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Threatened Miscarriage

Medically reviewed by Last updated on May 1, 2023.

What is a threatened miscarriage?

A threatened miscarriage occurs when you have vaginal bleeding within the first 20 weeks of pregnancy. It means that a miscarriage may happen. A threatened miscarriage may also be called a threatened abortion.

What causes bleeding or spotting during pregnancy?

The cause of your bleeding or spotting may not be known. The following are possible causes of vaginal bleeding during pregnancy:

  • Polyps, fibroids, or cysts in the uterus
  • Sexual intercourse
  • Infection
  • Where or how the placenta is attached to your uterus (womb)
  • A problem with your fetus (unborn baby)
  • Drug or alcohol use
  • Ectopic pregnancy (the fetus is growing outside of the uterus)

What are the signs and symptoms of a threatened miscarriage?

  • Vaginal spotting or bleeding
  • Pain or cramping in your abdomen or lower back

How is a threatened miscarriage diagnosed?

Tell your healthcare provider when your bleeding started. You may need any of the following:

  • Blood tests may show infection, check your level of pregnancy hormone, or give information about your overall health.
  • A pelvic exam checks the size of your uterus. A pelvic exam also checks your cervix for dilation (opening).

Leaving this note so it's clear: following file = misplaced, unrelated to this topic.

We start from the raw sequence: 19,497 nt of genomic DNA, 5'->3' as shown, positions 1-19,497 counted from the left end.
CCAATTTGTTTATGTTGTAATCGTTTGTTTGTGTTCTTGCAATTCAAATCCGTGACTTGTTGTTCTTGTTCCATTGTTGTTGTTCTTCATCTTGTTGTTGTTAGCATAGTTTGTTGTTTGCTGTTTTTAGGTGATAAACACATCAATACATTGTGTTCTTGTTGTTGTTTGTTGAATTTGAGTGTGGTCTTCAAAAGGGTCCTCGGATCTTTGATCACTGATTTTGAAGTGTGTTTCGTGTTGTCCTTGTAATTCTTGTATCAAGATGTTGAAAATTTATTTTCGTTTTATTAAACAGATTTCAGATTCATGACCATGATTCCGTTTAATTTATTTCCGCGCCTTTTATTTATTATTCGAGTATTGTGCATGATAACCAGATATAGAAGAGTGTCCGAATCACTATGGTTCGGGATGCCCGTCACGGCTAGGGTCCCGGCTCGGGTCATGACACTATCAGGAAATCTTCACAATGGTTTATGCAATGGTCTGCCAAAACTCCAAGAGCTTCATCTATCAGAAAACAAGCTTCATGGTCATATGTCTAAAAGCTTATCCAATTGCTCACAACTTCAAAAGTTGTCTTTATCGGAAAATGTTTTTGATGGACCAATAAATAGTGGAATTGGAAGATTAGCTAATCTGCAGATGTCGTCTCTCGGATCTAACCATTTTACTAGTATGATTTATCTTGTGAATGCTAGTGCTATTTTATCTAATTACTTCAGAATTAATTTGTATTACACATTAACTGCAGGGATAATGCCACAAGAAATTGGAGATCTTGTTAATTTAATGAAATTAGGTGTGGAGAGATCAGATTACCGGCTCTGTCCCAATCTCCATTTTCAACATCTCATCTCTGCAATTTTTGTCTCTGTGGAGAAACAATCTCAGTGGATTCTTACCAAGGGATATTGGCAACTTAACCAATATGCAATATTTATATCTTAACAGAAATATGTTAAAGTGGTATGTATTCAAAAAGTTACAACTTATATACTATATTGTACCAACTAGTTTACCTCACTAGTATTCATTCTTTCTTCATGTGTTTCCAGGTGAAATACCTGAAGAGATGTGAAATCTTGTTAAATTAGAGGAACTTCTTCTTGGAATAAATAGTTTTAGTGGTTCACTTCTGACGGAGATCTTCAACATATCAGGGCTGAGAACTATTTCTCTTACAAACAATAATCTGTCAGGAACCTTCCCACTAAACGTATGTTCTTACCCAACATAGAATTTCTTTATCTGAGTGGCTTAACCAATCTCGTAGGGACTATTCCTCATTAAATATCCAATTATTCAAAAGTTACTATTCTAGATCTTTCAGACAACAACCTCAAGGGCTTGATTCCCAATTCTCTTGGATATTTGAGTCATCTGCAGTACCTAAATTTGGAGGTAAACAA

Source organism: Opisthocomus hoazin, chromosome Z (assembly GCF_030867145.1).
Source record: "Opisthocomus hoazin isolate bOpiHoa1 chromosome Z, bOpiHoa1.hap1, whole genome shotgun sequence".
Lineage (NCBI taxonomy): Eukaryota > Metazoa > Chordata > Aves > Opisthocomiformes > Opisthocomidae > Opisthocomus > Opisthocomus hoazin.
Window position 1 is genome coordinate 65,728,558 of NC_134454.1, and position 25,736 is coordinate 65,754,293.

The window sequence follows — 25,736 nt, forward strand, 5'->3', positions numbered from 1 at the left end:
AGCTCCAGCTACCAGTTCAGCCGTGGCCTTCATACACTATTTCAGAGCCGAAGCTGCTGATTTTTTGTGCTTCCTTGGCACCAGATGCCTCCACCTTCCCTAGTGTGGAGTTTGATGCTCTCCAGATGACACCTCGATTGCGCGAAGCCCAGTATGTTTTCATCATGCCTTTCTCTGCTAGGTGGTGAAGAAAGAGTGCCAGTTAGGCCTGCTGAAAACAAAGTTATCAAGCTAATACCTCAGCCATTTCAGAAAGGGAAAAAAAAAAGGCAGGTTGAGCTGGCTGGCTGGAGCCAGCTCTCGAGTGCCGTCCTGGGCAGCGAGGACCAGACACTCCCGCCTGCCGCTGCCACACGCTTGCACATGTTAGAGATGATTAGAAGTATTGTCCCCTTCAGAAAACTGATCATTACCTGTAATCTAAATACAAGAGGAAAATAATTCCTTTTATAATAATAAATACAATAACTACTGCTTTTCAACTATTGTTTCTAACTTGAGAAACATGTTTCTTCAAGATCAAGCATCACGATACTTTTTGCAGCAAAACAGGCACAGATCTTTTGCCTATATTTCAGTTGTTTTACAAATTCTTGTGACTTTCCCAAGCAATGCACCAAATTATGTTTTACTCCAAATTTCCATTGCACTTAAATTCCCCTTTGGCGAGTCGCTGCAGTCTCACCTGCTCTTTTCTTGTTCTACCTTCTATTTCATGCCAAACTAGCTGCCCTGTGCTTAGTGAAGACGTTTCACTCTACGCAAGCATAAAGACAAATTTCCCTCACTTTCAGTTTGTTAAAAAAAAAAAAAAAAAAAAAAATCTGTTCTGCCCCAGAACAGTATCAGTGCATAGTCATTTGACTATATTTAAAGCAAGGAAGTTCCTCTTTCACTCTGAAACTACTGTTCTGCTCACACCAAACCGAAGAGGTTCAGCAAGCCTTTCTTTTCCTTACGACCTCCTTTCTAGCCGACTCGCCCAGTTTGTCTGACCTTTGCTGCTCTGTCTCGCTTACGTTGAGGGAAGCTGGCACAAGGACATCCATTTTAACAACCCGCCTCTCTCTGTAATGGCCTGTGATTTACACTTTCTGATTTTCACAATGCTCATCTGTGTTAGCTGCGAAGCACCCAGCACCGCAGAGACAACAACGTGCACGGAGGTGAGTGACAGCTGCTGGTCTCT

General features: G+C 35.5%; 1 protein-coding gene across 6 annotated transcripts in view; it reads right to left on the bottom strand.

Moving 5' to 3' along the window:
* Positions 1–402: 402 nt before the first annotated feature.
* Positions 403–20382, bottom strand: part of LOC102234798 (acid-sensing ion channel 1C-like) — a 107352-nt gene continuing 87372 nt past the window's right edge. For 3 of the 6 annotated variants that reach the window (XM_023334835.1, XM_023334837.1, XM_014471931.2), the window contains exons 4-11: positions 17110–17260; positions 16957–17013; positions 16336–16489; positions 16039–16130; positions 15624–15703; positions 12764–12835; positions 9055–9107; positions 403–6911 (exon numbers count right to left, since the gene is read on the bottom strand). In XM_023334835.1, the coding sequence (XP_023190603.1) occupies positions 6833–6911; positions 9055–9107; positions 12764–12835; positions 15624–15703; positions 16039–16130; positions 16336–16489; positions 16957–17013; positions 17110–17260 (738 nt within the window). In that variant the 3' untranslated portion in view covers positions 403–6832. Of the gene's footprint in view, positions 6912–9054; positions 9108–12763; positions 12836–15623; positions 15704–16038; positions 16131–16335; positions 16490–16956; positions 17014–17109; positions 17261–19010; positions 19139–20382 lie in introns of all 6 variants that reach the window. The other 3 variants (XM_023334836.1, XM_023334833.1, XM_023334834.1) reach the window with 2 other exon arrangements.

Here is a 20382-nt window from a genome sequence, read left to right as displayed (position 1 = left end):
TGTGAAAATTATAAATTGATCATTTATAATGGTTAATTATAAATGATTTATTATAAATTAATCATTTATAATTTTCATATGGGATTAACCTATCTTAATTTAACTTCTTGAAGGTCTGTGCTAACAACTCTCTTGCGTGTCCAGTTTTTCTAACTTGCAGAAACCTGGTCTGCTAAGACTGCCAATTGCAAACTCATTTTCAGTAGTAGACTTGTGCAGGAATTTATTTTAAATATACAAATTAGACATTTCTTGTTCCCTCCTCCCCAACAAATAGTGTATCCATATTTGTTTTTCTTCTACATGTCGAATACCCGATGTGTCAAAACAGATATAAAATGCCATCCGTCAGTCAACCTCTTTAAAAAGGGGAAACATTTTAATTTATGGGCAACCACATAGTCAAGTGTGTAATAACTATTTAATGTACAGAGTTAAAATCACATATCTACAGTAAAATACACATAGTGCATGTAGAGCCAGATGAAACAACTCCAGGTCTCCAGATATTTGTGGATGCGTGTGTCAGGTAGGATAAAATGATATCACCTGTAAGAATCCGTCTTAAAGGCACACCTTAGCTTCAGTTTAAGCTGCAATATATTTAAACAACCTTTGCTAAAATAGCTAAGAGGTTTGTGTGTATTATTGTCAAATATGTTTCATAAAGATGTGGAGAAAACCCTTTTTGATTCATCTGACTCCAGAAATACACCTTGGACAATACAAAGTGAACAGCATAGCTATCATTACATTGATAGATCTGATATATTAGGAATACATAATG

• A pelvic ultrasound shows pictures of the fetus and finds his or her heartbeat. A pelvic ultrasound also looks at your reproductive organs and monitors the amount of bleeding.

How is a threatened miscarriage managed?

The following may help you manage your symptoms and decrease your risk for a miscarriage:

  • Do not put anything in your vagina. Do not have sex, douche, or use tampons. These actions may increase your risk for infection and miscarriage.
  • Rest as directed. Do not exercise or do strenuous activities. These activities may cause preterm labor or miscarriage. Ask your healthcare provider what activities are okay to do.

When should I seek immediate care?

  • You feel weak or faint.
  • Your pain or cramping in your abdomen or back gets worse.
  • You have vaginal bleeding that soaks 1 or more pads in an hour.
  • You pass material that looks like tissue or large clots.

When should I call my doctor?

  • You have a fever.
  • You have trouble urinating, burning when you urinate, or feel a need to urinate often.
  • You have new or worsening vaginal bleeding.
  • You have vaginal pain or itching, or vaginal discharge that is yellow, green, or foul-smelling.
  • You have questions or concerns about your condition or care.

Care Agreement

You have the right to help plan your care. Learn about your health condition and how it may be treated. Discuss treatment options with your healthcare providers to decide what care you want to receive. You always have the right to refuse treatment. The above information is an educational aid only. It is not intended as medical advice for individual conditions or treatments. Talk to your doctor, nurse or pharmacist before following any medical regimen to see if it is safe and effective for you.

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